If you qualify in the “advanced maternal” category, meaning you’re over 34 years old and pregnant, you have an increased chance of having a child with a chromosomal problem. Older fathers have a higher risk of having children with new dominant genetic mutations, a disease that has not occurred in the family yet. 

Physicians will recommend genetic testing for their advanced maternal patients because of this increased chance.  

How is the Test Done? 

Not all genetic tests are the same. Doctors can determine mutations using different means.

Blood sample

An adult needs to endure a needle to the vein, and a baby will receive a prick on the heel for an adequate blood sample. 

Cheek swab

A practitioner will swab your cheek to acquire an adequate amount of spit for a sample with a cheek swab test.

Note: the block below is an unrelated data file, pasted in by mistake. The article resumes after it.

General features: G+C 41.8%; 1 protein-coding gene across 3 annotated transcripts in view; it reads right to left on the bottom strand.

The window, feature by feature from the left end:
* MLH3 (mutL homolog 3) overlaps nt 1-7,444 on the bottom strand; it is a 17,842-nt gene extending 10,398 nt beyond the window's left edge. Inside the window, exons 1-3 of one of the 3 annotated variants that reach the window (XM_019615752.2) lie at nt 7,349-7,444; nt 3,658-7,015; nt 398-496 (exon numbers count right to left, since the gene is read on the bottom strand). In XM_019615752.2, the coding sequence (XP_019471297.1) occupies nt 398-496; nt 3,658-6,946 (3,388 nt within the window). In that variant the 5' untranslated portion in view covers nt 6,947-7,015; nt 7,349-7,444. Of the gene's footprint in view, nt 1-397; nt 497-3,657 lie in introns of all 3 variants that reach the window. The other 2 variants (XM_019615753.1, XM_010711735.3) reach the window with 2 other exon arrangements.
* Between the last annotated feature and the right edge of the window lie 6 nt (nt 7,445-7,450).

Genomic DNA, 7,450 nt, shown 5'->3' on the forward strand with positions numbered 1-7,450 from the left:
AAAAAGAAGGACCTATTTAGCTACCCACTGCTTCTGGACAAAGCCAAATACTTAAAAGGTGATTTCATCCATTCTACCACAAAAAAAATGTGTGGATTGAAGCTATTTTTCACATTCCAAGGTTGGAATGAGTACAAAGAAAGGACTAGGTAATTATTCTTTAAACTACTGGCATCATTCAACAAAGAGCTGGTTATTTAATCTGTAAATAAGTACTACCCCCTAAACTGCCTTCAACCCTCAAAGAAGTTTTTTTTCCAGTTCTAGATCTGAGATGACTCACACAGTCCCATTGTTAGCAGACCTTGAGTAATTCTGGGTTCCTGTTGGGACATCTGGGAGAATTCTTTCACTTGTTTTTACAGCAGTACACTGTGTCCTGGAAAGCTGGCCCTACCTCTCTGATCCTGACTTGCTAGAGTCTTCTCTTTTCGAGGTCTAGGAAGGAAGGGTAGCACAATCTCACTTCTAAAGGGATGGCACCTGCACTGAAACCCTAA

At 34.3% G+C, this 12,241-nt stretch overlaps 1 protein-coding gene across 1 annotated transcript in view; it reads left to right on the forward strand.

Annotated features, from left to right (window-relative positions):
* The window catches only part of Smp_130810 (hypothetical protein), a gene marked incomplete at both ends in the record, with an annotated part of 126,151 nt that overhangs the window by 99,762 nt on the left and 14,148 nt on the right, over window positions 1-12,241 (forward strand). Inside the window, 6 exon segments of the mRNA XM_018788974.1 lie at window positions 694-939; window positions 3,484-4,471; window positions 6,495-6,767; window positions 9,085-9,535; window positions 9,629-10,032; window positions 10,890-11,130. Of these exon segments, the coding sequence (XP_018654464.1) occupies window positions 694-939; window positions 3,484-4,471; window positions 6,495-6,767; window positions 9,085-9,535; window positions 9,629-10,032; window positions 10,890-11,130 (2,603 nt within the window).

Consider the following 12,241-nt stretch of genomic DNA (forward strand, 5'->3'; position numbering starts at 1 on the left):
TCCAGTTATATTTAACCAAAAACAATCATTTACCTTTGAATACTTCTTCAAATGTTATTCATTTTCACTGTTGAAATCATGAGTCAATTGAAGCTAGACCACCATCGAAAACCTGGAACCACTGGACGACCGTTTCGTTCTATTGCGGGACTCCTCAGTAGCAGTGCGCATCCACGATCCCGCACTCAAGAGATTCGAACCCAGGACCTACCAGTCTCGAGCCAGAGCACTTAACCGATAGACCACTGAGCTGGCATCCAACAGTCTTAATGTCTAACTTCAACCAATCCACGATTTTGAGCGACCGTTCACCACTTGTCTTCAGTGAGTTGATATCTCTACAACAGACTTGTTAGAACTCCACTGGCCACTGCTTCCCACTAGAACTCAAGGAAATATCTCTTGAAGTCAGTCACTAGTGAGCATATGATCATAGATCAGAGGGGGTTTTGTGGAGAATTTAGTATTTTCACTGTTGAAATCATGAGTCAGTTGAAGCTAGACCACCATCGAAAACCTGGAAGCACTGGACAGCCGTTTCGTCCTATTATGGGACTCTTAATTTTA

Amniocentesis

Amniocentesis is arguably the most invasive procedure for genetic testing. A doctor examines amniotic fluid after inserting a thin, hollow needle through the mother’s abdominal wall and extracting the fluid. 

Chorionic villus sampling

Chorionic villus sample is also invasive. A physician harvests a tissue sample from the placenta. He can do this with a tube through the cervix or through the abdominal wall and uterus using a thin needle. 

Risk versus Diagnosis

Both positive and negative results can yield a mixture of emotion.

A positive result means you’re at risk for a given disorder but not necessarily certain to develop the disease. 

A negative result does not mean you will not develop the disease ever. You must remain aware of potential symptoms even if you test negative. For example, several symptoms that precede breast cancer appear at the onset of the disease, so stay aware of symptoms instead of relying on just a genetic test for breast cancer. 

A risk is not a certain diagnosis with some genetic testing, especially when we’re talking about testing for a gene such as a cancer gene. 

Know Yourself

As you consider genetic testing, know yourself. Understand your fears and know if a genetic test will either assuage the fears or feed them. Then move forward with confidence. 


If you’re looking for a physician who can help you identify a genetic condition, check out our network of healthcare providers.